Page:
Due for completion in 2020, the Nexus International School, located in Aljunied, central Singapore, is bringing tech to education in the form of radio frequency identification for students and staff, Apple TV, cashless card systems and more.
Global architecture practice, Broadway Malyan, won the commission to design the S$232m (£133m) project from one of Asia’s largest education organisations, Taylor’s Education group, which operates several international schools, colleges and universities across South-East Asia.
A ceremony to mark the building reaching its highest point during construction was held on the 9th January.
A vertical campus
The concept is for a ‘vertical campus’ that will have a primary school on the lower floors and the secondary school on the higher floors with space for 2,000 students ranging in age from 3 to 18, and will be open to the local community outside school hours and at weekends.
Facilities include an outdoor astro turf sports pitch and swimming pool, public realm, a café, library, auditorium, two sports halls as well as adaptable learning spaces.
A ‘mega’ lab on one of the highest floors provides an environment that reflects the qualities of a commercial lab. The vertical nature of the school also lends itself to a number of rooftop gardens and terraces.
On the canal side, the campus opens up, integrating itself into the local community with a link to the park to provide access for pedestrians and cyclists, as well as an entrance for the community who have access to facilities out-of-hours.
Microcosm of a smart city
Broadway Malyan’s approach was to create a school that is a microcosm of a successful smart city where services and spaces are fully integrated and in tune with their wider environment.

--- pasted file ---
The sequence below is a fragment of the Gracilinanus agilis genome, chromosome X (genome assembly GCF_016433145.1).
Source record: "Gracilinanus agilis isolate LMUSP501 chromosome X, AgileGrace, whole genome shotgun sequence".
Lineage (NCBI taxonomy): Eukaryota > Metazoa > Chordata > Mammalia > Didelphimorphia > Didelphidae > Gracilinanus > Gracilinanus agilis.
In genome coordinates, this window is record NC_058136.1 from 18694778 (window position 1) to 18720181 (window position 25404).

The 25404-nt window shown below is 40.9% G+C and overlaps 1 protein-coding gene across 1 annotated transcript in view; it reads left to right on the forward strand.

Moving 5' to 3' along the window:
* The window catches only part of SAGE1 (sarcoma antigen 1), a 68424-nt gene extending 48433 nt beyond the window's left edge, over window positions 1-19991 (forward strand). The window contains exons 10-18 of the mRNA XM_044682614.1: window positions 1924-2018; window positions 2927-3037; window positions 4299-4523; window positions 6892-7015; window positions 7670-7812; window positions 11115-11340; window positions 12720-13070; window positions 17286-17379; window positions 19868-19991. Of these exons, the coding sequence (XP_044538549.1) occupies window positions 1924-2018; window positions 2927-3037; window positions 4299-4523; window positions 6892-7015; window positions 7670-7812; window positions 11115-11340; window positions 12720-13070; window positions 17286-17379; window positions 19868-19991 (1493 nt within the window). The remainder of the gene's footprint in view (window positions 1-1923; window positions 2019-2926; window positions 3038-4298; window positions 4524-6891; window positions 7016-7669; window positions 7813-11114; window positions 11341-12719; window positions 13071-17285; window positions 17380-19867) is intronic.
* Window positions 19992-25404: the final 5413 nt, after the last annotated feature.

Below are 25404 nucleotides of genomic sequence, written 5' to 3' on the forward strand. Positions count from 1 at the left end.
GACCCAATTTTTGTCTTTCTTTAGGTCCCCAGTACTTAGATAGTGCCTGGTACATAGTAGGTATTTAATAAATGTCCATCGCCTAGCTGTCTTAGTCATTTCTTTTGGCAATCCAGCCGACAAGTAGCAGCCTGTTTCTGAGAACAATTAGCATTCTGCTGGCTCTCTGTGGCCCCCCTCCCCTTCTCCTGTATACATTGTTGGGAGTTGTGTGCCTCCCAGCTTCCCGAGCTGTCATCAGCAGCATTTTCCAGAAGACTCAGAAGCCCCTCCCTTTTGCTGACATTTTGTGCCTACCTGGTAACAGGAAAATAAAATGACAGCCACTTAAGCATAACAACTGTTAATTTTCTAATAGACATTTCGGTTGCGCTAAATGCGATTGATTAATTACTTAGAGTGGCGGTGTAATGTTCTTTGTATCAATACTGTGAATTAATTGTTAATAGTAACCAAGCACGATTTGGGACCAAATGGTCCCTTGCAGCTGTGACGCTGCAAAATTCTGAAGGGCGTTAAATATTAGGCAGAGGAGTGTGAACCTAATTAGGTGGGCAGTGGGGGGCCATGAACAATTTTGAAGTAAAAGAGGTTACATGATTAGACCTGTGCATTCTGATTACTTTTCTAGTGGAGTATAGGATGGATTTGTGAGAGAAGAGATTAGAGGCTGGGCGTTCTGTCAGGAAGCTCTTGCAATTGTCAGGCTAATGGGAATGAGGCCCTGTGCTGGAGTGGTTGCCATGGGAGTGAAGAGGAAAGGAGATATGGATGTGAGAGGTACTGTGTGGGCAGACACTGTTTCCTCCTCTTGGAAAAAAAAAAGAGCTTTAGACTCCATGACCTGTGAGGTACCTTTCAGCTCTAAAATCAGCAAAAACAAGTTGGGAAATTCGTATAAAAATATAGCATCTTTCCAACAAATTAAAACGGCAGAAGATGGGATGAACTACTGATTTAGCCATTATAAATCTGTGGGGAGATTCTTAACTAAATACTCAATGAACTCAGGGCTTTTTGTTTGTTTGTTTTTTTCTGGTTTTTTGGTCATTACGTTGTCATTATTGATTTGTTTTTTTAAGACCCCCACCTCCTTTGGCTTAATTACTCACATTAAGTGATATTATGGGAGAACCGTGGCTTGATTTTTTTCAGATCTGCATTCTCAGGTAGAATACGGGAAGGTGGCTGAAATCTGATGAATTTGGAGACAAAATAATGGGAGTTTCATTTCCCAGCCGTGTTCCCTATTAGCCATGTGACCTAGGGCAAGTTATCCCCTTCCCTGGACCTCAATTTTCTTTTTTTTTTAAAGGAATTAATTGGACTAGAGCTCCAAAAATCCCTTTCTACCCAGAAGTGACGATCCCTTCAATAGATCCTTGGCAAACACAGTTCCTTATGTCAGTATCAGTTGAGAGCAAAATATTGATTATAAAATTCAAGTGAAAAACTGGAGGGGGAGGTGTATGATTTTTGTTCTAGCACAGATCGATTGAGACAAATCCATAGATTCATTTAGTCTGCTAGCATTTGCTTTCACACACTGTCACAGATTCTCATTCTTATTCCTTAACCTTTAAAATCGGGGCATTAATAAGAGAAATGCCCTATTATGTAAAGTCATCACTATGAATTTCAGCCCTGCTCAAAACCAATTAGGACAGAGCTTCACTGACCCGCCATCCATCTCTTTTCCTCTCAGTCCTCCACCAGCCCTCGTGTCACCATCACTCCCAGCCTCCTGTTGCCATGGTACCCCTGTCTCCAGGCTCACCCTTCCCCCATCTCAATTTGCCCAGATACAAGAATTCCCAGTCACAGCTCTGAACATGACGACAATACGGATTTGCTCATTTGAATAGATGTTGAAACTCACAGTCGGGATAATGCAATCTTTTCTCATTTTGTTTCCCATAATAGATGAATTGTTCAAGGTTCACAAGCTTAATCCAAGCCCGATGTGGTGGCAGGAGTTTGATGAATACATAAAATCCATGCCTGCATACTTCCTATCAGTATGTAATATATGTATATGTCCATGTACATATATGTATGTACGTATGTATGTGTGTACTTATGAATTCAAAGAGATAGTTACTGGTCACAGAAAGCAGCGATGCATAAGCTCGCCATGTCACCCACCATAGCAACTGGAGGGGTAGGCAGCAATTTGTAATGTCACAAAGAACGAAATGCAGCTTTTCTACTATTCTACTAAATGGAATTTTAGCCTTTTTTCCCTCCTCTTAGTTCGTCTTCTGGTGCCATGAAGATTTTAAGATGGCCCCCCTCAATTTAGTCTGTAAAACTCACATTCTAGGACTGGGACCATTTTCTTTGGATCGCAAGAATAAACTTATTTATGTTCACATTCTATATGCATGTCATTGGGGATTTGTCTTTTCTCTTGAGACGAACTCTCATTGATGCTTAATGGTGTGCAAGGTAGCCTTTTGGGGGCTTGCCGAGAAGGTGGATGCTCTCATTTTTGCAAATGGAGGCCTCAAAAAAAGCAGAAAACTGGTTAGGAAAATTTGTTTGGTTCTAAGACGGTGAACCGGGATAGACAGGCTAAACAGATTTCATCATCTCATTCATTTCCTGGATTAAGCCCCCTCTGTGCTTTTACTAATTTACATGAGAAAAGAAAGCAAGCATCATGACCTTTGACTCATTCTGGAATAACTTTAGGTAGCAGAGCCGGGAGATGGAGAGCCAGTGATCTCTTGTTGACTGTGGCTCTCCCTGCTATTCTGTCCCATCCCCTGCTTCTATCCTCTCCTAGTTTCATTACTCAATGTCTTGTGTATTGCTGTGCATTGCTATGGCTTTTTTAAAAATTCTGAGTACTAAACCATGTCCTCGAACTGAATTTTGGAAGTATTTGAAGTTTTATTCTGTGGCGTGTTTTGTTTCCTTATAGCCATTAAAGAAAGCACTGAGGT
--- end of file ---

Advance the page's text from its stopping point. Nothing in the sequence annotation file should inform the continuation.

Planned to be an Apple Distinguished School, digital technology will be an integral part of the curriculum delivery with the latest technology in learning spaces from mobile smart projectors, Apple TV, cashless card systems, GPS tracking for school transport and radio frequency identification for all students and staff.
The cafeteria and playdeck will be a learning environment for students with herb gardens, aquaponics and rain water harvesting, connecting back to the kitchens where food is prepared. To deal with kitchen waste, Broadway Malyan has proposed a digester which converts food waste into fertiliser for the landscaping.
Modelled and coordinated in Revit, Autodesk’s BIM (an intelligent 3D model-based process) software for architects, the project is one of the first to be submitted for planning in 3D in Singapore. As part of the Building & Construction Authority pilot scheme for productivity innovation, the project has the potential to set new standards in BIM workflow for Singapore.
Although technology is important, Broadway Malyan prioritised the inclusion of flexible spaces to promote and support human interaction. The school is designed around a ‘structural grid’ on a large floor plate to maximise flexibility in recognition of the various and changing needs of students and teachers.
Classrooms will not be closed off completely, instead modified furniture with acoustic panelling will be used to create spaces of the size required for each class, future proofing the school by making it easy to adapt to new trends.
Harry Hoodless, board director at Broadway Malyan said: “I totally resonated with the school, it’s speaking the language that I’ve been speaking for a long time. With the current technology, everything is Apple TV – it’s all wireless, it’s easy. You don’t need as much wired infrastructure, it frees up the space for more interesting social activities, for more human interaction, that’s the benefit of technology. It’s the opposite of what people think a techy space is going to be, it’s portable.”
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